That’s a nice image. Well, sort of. As long as you’re not too stuck in the slick.
That’s the thing, right? It contains all of that possibility, from terrible fortune to amazing fortune.
It seems like there’s an infinite amount of things you could do or be. There’s also an infinite amount of things you can’t do or be. I’m never going to be a politician. I’m never going to be an astronaut. I’m never going to be a runner. I’m never going to be a skier. I could go down the list and probably talk for the rest of my life about the things I’ll never be.
Let’s say your foot gets run over by a car. And it’s like, okay, I’ve got to go on with this imitation or a change in the set of rules. I’ve got to live my life with a hurt foot now.
It changes the shape of the whole caboodle. It’s another mathematic idea that has sort of an ecstatic side to it.
I remember reading that if you just had a room, like a square of air, the air would usually follow these normal patterns. But if you leave it for millions and millions of years, they’re saying that all these weird variables would come in with air patterns. Every possibility could potentially happen if it had enough time.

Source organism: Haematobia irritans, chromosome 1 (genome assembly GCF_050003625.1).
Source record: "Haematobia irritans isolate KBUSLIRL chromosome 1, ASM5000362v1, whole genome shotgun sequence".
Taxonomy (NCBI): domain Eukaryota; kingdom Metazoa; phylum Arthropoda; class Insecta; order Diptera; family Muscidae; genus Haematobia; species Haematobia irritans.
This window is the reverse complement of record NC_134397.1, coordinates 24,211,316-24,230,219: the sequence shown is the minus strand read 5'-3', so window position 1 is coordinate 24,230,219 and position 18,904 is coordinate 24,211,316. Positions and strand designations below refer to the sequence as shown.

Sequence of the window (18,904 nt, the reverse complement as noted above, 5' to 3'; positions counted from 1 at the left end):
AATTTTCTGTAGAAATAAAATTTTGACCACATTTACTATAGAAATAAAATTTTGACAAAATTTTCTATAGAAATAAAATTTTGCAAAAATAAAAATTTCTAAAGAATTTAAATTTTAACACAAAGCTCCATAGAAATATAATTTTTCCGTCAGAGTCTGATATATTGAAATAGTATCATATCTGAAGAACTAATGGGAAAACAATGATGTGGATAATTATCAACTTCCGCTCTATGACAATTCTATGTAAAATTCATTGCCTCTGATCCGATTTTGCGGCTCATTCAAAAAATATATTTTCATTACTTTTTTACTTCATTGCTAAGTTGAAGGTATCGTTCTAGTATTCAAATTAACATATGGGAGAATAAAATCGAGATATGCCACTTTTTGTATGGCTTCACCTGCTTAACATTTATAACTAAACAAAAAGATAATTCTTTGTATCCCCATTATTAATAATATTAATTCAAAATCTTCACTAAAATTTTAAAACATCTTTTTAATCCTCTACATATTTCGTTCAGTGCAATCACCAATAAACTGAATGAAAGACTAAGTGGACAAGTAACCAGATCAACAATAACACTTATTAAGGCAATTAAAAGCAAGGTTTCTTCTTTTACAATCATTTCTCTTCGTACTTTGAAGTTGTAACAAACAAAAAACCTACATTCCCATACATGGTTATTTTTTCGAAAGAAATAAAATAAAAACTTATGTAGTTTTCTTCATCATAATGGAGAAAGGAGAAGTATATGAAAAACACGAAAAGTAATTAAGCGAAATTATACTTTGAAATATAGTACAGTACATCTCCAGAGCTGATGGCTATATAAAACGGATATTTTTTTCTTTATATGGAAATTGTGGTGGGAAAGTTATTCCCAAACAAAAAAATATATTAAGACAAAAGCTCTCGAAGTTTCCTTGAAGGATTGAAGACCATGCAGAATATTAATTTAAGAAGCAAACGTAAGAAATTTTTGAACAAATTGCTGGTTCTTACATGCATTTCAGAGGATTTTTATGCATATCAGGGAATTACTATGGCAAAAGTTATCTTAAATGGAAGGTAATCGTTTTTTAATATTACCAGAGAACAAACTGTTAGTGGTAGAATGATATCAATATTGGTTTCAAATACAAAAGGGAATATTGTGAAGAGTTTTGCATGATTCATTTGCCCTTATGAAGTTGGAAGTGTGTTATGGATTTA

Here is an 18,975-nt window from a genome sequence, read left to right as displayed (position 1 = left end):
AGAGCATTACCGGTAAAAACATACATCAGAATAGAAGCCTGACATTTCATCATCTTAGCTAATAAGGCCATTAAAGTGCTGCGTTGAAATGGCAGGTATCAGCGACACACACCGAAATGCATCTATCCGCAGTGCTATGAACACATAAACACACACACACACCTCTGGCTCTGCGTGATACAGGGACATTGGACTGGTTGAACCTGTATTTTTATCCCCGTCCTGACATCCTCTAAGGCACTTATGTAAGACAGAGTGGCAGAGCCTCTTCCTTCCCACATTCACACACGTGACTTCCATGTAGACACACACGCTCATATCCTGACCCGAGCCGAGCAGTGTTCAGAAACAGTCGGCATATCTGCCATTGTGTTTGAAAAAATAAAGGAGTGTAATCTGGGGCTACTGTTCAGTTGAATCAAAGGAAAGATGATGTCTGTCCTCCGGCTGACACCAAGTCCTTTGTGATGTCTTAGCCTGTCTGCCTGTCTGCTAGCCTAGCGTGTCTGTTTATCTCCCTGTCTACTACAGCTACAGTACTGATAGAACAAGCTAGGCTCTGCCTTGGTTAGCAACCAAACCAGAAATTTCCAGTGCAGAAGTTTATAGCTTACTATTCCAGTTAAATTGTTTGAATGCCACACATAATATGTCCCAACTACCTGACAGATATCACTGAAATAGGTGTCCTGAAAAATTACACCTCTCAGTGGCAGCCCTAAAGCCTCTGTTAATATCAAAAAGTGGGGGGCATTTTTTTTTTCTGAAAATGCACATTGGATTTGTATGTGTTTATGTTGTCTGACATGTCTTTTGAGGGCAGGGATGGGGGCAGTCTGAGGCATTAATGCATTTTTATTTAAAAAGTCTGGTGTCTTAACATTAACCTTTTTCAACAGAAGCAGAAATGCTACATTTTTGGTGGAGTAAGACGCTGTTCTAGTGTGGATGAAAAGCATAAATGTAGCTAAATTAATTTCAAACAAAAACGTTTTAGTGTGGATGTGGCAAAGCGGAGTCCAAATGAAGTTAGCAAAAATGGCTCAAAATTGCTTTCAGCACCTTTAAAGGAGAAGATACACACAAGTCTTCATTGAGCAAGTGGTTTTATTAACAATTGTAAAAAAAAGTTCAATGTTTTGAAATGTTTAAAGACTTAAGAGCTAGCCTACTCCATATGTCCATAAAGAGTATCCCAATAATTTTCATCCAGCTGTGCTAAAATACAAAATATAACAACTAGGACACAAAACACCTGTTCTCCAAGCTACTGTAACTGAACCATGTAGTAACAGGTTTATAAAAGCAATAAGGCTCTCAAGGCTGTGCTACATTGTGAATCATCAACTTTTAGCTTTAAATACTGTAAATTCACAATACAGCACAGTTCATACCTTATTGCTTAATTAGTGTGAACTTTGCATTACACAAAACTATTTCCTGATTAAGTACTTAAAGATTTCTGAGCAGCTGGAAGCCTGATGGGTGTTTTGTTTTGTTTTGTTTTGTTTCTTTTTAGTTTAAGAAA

Ideas of infinity are so strange. The whole thing about these monkeys being part of the imagery in the paintings reminds me of a story that my mom was telling, which is kind of the reason I included the monkeys in the “crowd” paintings.
I was complaining about some kind of worry in my life, and she’s like, “Oh, you know, it’s like the hundredth monkey.” I’d never heard this phrase; I asked what it was. She’s like, “The first monkey can’t do it, and the second monkey can’t do it, and the third monkey can’t do it. But the hundredth monkey will do it.” There was something about that idea. On the one hand, it’s this cheery idea of progression, but then there’s that Darwinian kind of ruthlessness, which is like, 99 of the 100 are going down. I thought that dual idea about a crowd like that was super fascinating.